Social Meanings

Social Optics – social construction of perception.

Social division of the world

Standard Time.
The game is divided into innings not quarters or periods. How long it takes to get three outs is irrelevant. And then there is a seventh inning stretch.
Compare innings to conversational turn taking? Or ritualized battle? We take turns being offense and defense.
Inside the stadium, seating is, in a sense, by class. The relative numbers of the various kinds of seats form a pyramid of sorts. And there are the skyboxes. Would these correspond to Fussel’s “rich out of sight”? Note how some of the classes are adjacent though one is “better” (closer to the field) than the other. In other cases, though, there is a big gap (as between the lower and upper deck).

Social Types

Types of fans:

  1. the kid-like adult
  2. the excited child
  3. the good sport spouse
  4. the quirky loner fan
  5. the serious fan
  6. the buddies
  7. the visa commercial guy (a day at the ball park with your kid – priceless)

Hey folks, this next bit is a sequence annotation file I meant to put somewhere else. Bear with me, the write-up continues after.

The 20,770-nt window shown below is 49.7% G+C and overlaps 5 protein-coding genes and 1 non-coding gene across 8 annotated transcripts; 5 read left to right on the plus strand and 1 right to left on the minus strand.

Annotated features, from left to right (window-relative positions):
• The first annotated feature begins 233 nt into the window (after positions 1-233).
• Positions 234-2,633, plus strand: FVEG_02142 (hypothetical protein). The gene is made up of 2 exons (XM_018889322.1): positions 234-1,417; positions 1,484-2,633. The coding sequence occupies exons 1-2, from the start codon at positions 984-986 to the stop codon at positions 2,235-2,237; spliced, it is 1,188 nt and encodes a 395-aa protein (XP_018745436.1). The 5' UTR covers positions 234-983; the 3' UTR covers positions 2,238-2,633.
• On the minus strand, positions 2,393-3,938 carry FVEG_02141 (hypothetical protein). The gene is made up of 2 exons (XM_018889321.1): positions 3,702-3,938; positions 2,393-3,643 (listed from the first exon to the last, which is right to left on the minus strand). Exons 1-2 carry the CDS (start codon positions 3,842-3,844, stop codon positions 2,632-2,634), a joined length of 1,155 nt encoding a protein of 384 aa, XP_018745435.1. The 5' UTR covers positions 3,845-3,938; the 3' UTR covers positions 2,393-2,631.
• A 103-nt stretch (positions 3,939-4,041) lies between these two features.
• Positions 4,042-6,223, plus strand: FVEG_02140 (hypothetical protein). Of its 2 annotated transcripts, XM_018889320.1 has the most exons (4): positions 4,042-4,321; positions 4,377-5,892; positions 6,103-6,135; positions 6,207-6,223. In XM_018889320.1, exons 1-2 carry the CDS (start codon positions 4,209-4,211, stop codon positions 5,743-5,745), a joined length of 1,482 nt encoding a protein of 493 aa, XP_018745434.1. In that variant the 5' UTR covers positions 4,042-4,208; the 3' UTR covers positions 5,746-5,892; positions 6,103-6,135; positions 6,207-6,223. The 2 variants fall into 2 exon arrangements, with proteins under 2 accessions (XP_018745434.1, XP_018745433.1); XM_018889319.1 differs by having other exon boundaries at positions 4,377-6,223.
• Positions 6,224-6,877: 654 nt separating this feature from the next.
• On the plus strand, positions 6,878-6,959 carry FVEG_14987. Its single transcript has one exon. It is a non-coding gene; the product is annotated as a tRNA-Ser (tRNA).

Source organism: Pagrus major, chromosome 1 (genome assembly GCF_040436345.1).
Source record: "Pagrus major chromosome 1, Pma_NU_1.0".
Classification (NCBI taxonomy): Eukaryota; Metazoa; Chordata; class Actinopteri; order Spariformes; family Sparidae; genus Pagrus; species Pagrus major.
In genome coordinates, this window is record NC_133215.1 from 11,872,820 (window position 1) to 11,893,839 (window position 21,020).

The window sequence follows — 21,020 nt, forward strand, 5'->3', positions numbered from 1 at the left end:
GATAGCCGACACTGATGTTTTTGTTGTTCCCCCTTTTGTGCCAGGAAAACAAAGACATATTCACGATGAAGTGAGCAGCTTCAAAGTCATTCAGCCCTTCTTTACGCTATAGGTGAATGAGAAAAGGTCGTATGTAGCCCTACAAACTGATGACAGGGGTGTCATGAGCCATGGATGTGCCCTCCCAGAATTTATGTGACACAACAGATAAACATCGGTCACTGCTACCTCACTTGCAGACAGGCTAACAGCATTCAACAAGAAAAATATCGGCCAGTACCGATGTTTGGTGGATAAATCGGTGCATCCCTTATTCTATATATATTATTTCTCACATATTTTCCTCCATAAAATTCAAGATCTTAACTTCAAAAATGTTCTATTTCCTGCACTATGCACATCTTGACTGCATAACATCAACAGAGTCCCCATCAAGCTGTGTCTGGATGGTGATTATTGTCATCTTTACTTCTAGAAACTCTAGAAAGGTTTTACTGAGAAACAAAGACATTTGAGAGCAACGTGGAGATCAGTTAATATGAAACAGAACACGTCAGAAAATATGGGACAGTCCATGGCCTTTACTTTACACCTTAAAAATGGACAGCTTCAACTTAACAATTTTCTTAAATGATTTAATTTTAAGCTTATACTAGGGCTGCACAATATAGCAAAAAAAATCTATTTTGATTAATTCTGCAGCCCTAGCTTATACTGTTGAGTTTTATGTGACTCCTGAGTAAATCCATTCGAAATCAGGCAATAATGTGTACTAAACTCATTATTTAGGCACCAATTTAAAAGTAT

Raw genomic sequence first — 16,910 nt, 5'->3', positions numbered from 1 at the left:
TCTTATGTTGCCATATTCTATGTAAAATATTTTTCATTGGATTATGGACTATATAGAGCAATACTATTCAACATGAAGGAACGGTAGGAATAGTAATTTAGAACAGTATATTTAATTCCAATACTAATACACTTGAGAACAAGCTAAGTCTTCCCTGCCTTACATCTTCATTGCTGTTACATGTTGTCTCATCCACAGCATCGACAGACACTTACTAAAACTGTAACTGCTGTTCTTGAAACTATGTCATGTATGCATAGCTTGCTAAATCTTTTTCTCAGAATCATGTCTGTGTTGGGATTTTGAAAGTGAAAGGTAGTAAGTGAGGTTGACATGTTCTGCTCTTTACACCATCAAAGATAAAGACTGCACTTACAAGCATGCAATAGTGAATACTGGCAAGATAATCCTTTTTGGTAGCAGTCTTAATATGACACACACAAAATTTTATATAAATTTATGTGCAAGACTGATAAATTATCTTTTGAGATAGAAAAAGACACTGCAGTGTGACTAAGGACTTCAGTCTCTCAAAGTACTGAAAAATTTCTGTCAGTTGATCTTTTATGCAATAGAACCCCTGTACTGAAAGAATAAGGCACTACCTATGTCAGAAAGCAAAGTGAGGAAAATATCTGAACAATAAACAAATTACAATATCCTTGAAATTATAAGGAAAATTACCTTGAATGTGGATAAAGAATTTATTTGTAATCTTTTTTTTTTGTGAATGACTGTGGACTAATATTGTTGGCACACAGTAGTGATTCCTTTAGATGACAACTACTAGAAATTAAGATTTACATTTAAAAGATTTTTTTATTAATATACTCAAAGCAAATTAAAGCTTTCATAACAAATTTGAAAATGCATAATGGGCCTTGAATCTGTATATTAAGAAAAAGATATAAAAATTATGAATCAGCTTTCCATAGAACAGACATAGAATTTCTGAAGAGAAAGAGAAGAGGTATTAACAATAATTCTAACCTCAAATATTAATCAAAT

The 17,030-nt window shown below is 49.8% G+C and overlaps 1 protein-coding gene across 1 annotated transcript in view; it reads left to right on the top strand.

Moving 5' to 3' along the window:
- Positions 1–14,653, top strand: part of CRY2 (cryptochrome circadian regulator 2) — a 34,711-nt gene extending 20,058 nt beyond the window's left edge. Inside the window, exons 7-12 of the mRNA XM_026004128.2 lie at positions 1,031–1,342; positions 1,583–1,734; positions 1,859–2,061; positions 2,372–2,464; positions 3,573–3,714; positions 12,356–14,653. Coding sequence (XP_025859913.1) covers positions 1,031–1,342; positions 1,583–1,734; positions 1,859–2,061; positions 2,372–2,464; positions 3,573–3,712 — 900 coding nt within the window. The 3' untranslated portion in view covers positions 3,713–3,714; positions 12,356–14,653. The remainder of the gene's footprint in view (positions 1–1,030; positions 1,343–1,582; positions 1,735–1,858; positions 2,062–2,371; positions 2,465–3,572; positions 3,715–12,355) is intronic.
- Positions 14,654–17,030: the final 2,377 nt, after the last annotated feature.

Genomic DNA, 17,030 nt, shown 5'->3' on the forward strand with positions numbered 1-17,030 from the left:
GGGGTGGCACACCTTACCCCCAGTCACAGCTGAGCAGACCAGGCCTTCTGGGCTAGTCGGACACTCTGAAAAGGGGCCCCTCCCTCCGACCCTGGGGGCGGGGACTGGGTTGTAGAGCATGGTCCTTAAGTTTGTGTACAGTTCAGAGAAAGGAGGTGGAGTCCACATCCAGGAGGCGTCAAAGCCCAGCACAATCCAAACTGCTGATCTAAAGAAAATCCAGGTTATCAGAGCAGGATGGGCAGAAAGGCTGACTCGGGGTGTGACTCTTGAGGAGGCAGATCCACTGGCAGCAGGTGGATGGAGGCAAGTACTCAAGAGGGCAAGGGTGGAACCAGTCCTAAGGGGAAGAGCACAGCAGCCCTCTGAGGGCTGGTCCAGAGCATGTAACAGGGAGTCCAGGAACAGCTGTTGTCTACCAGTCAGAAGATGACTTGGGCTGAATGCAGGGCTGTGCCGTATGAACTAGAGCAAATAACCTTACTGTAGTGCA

Can we categorize obnoxious and nice fans? In terms of excess and deficits?
How about types of fools among the fans?

Types of players
Identity and seriousness. How much one knows. Sitting next to an expert.
Types of fans. Season ticket holders (this is more a status than a type).

The Self

Players as personal and anonymous. They play a
Home and Work : Working at Play
Keep an eye out for how families “use” baseball games. Fathers teach sons or daughters how to keep score.
Maintaining face. Pitcher gets behind in count. Catcher comes out to talk. Or pitching coach. But if manager comes out and asks for the ball, it means we’re going to get a relief pitcher.
Pitcher and catcher. Catcher signals for the kind of pitch he expects. Pitcher can “shake him off” but in the end they agree. Sometimes the pitcher throws a wild pitch. Sometimes the batter hits the ball. Sometimes he hits a homerun. All the pitcher and catcher can do is stand there and watch it go out of the park.